My personal involvement in the Iraq occupation was short and fierce, and I fulfilled my duties with exuberance. To be completely honest, I loved it. I loved soldiering and I loved the infantry. I loved being able to name weapons and how to use them, to read a map; I loved the mental toughness necessary to go without food or sleep, to suffer through the elements for weeks or months, and to fight alongside brothers. I loved the honor that was implied in offering up your own life for your country.
I don’t remember exactly when I made the decision to oppose the war, but I remember exactly the feeling. It was easy enough to watch as the years following 2004 unfolded, and to recognize that none of this was about keeping America safe or protecting vulnerable people overseas; it was another thing altogether to accept in my heart what we had done to that country.
My sense is that some of us have a vague intellectual understanding of what 16 years of war and occupation have done, yet the feeling that accompanies these thoughts is the feeling you get when you see “50 People Killed in Air Strike on Field Hospital in Syria” as the ticker beneath the main headline, “Beyonce Bounces Back.” Cancer and birth defects are common in Iraq as a result of American burn pits and depleted uranium; four times more Syrians have been killed since 2011 than Americans killed in the Vietnam War, and of course, we now have ISIS.
Despite all of this, we generally don’t seem to feel much pain because there is no existential reason to. There is no draft, and thanks to advancements in body armor, drone warfare, and good old-fashioned outsourcing of fighters, we haven’t lost, relatively speaking, very many service people compared to other wars. Civilians don’t have to ration food, fuel, or medicine, the prices of goods and services hasn’t risen, and there has been no special “war tax.” It’s just a ticker on the bottom of the screen, next to the Dow Jones and last night’s baseball scores. Some of the Syrian students I’m now getting in my classes have shrapnel wounds; our feelings drive our thoughts and actions, and I can only guess at their feelings.
My classes are generally Socratic in nature, and I was recently discussing these things with a small group of American high school seniors. One of my students asked for a possible solution. “How can we both stop ISIS and bring peace and love to the world?” I don’t think anyone could know for certain, but I have some ideas.
My wife and I homeschool our two boys, and one of the programs we’ve enrolled them in is called Flying Deer. Once a week for four hours they run around in the woods playing in the mud and snow, learning about animal tracks, how to turn clumps of tree sap into a flaming torch, and other things like that. I was fortunate enough to attend their final gathering of the season. Dan, their adult leader and friend, said as part of his final words: “Thank you for sharing your kids with us.” Contrast that with the prevailing sentiment at many schools: rules forbidding parents to walk their elementary school child to class; citing security concerns for parents who wish to come into their child’s class; letters home meaning to educate parents on how homework or summer reading is necessary for success in college and career; professional mentors who help guide new teachers through the process of dealing with difficult parents. We are not sharing our children with public schools – public schools are seizing control of our children, and forcing them into the state’s notion of an education. The universe does not respond favorably to such things. When I hear people gripe about how students would be successful if only there were more support at home, I think of the tanks and artillery that would have brought the Iraqi people freedom if only the Iraqis would have cooperated. “Thank you for sharing your freedom and education with us” versus “you aren’t allowed to be anything but free and educated, and we will use violence to enforce these virtues.”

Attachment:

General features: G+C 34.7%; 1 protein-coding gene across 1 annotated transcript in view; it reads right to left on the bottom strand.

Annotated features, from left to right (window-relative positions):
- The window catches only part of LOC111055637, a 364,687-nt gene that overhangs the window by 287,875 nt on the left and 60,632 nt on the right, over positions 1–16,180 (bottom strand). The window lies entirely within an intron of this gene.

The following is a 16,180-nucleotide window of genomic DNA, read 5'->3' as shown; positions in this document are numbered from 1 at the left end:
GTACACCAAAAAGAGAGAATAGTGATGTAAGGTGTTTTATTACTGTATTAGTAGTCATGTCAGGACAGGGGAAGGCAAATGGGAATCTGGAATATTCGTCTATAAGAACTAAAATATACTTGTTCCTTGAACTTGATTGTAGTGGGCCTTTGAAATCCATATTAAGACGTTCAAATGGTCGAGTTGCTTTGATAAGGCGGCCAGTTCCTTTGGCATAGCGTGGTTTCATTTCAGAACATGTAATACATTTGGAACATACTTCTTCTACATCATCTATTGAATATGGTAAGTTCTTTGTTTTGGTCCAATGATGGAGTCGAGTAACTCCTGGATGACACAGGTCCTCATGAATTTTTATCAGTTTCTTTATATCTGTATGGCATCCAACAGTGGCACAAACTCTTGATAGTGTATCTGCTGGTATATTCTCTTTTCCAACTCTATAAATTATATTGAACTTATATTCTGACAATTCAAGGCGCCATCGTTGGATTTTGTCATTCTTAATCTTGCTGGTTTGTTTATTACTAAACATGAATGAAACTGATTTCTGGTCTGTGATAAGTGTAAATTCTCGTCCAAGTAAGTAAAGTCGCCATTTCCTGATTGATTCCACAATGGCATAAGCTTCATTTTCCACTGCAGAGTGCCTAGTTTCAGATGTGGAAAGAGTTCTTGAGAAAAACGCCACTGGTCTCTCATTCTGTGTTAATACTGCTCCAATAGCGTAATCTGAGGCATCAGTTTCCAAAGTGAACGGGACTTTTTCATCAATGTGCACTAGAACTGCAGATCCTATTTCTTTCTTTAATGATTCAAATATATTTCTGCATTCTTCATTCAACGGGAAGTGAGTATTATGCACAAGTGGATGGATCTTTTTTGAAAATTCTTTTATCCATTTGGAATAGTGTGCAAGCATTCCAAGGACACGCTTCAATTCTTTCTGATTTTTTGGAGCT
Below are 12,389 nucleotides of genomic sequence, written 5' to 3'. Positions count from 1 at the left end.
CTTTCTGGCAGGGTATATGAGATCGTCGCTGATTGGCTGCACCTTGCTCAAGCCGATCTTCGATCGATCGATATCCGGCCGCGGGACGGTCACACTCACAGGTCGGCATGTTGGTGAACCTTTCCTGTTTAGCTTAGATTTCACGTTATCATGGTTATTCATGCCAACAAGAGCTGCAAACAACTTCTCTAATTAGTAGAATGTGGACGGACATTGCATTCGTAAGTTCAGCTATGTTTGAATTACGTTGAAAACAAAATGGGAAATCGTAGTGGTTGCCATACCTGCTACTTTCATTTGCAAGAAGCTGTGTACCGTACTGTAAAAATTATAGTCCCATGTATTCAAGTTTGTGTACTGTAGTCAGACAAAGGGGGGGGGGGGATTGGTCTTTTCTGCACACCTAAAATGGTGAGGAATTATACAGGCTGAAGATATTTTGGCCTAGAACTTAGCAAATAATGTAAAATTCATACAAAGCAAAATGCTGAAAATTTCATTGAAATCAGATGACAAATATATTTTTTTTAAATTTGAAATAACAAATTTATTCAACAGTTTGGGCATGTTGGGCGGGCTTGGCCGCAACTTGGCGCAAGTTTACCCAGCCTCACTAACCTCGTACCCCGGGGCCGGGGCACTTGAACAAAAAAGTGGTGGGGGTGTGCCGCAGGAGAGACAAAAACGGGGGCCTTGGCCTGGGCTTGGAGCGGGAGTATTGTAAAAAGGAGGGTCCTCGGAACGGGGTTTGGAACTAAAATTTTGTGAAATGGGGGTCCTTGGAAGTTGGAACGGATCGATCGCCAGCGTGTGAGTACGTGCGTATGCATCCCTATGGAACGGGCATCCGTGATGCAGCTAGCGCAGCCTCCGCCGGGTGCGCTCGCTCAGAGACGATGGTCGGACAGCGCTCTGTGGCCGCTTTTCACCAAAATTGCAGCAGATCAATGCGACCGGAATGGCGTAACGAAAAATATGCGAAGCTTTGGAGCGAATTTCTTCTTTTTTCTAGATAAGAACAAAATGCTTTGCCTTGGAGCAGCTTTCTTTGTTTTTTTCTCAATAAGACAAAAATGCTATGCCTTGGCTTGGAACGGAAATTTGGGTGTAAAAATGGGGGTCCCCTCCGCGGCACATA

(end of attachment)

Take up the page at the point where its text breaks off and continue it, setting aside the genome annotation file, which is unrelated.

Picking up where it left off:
If we hope to transcend war and aggression, we need to connect more deeply and more lovingly with each other, and this can only begin at the level of the family unit. Our family homeschools; I am not so radical to think that everyone should do the same, or that raising your own kids is the only way to connect more deeply with your children. I would, however, have fewer problems with the concept of “school” if schools viewed their role as analogous to Dan’s role in my boys’ lives: “Thank you for sharing them with us, we hope we have given them a worthy experience.”
Parents and schools should not have an equal partnership. Parents, extended family, and community are better suited to show love and give individual attention to little people, and are less likely to turn those little people into a series of numbers that need state standards inputted into them under penalty of failing grades and additional years in school. If we love our kids and fill our homes with playful love and not treat them as if the only way they’ll ever learn reading and math and socialization is by separating them from their families and bribing and threatening them, then these little kids will become loving adults which form loving societies that don’t consider Beyonce bouncing back as a higher priority than “accidentally” drone-killing a hospital full of volunteers and children.
I’ll be accused of being naïve. I don’t care. Your love sends ripples into the universe, and the universe responds. Locking kids away from their family and culture and forcing them to learn “for their own good,” like using guns to force a sovereign nation into democracy, sends different kinds of ripples into the universe – the kinds of ripples that result in one country full of ISIS fighters and another country that cares more about pop singers than ending war. Call me whatever you want. I choose love.